Supporters of that movement, however, pointed out that Ducey’s promise is based on projections of an improving economy, with no new dedicated revenues to finance either the raises or the restoration of the special account.

Joshua Buckley, a teacher at Red Mountain High School in Mesa, who chairs the #InvestInEd campaign, said the number of signatures collected proves that voters do not believe that elected officials will adequately invest in education.

Meanwhile, backers of a constitutional amendment to mandate disclosure of donors submitted more than 285,000 signatures to put the issue to voters. That’s only about 25,000 more than need to be found valid to have the constitutional amendment on the Nov. 6 ballot.

But campaign organizer and former Attorney General Terry Goddard said he’s convinced that the error rate will be low enough to meet the goal.

If he succeeds, the campaign is likely to have stiff opposition from business groups and others who now put money into political races knowing that Arizona law allows them to shield the names of their donors from public scrutiny.

At the heart of the fight are state laws that say that any group recognized by the Internal Revenue Services as a “social welfare’’ organization need not spell out who is financing the effort. The result has been a series of campaigns for statewide and legislative offices where funds flow into mailers and commercials on behalf of candidates, with no disclosure of who is spending the money.

In 2014, for example, American Encore spent more than $1.4 million on Arizona races. And while the group originated with an organization founded by the Koch brothers, there is nothing on the record of who put up those dollars.

Earlier this year, the Republican-controlled Legislature voted to extend that same protection against disclosure to local elections. That overrode the 91-9 percent vote by Tempe residents to prohibit anonymous donations to city races.

The initiative would require any group seeking to influence a political race or ballot measure to reveal the identity of anyone who contributed more than $10,000. As a constitutional amendment, it could not be overridden by lawmakers without asking for voter approval.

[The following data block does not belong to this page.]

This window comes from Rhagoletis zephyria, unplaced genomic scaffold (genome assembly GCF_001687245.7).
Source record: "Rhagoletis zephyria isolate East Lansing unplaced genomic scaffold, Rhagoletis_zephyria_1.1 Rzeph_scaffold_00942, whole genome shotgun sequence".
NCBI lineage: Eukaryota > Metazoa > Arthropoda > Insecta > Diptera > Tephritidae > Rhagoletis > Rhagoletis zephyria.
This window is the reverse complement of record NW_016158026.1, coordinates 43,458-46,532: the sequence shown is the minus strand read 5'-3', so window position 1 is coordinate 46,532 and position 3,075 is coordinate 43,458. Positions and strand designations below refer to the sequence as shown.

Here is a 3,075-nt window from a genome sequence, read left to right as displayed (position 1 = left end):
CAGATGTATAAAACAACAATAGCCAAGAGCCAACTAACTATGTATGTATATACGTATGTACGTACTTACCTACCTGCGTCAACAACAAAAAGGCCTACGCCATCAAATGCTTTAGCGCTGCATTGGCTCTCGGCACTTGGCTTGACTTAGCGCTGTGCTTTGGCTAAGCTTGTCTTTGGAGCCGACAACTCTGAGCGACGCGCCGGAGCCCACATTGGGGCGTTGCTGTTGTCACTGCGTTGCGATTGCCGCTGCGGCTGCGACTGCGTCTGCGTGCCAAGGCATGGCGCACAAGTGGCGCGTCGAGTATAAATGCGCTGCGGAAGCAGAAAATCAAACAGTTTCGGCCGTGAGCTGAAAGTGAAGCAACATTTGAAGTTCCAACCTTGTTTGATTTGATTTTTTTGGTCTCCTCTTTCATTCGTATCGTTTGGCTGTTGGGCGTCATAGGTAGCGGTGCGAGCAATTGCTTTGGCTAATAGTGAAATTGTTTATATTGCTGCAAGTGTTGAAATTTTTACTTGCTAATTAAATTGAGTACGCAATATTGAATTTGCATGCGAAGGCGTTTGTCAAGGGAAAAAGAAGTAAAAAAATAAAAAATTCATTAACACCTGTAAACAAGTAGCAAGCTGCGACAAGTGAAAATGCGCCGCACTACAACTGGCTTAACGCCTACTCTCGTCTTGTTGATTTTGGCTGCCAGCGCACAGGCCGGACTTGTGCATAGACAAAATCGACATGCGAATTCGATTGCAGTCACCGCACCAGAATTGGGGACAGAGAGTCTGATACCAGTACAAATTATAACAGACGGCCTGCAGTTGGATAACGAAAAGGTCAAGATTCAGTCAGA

Goddard said it is structured to also guard against “chain donations,’’ in which one group gives to a second and that one funnels money to a third and so on. He said the law requires the organization that ultimately spends the money in Arizona to trace those dollars back and disclose the original source.

Goddard dubbed the campaign “Outlaw Dirty Money.’’

“That’s the sums and the millions of dollars that are being spent in Arizona elections,’’ he said while filing the petitions Thursday. “And we have no idea where they come from because our laws don’t require disclosure of those contributors.’’

Goddard said this is not a partisan issue, saying the campaign also is being led by Republicans like Grant Woods, another former attorney general, who is a Republican.

But it has been the Republicans in the Legislature who have allowed for anonymous donations.

During 2016 debate on the legislation, Rep. J.D. Mesnard, R-Chandler, said voters don’t need to know the source of the funds paying for those TV ads, mailers, billboards, phone calls and literature left at the door.

“A message is a message,’’ said Mesnard, now the House speaker. “If it’s important to you to know who’s behind the message and you don’t know who’s behind the message, then disregard it.’’

Capitol Media Services

Former state Attorney General Terry Goddard dropped off scores of boxes filled with petitions in support of a Constitutional amendment requiring more disclosure in state campaign financing.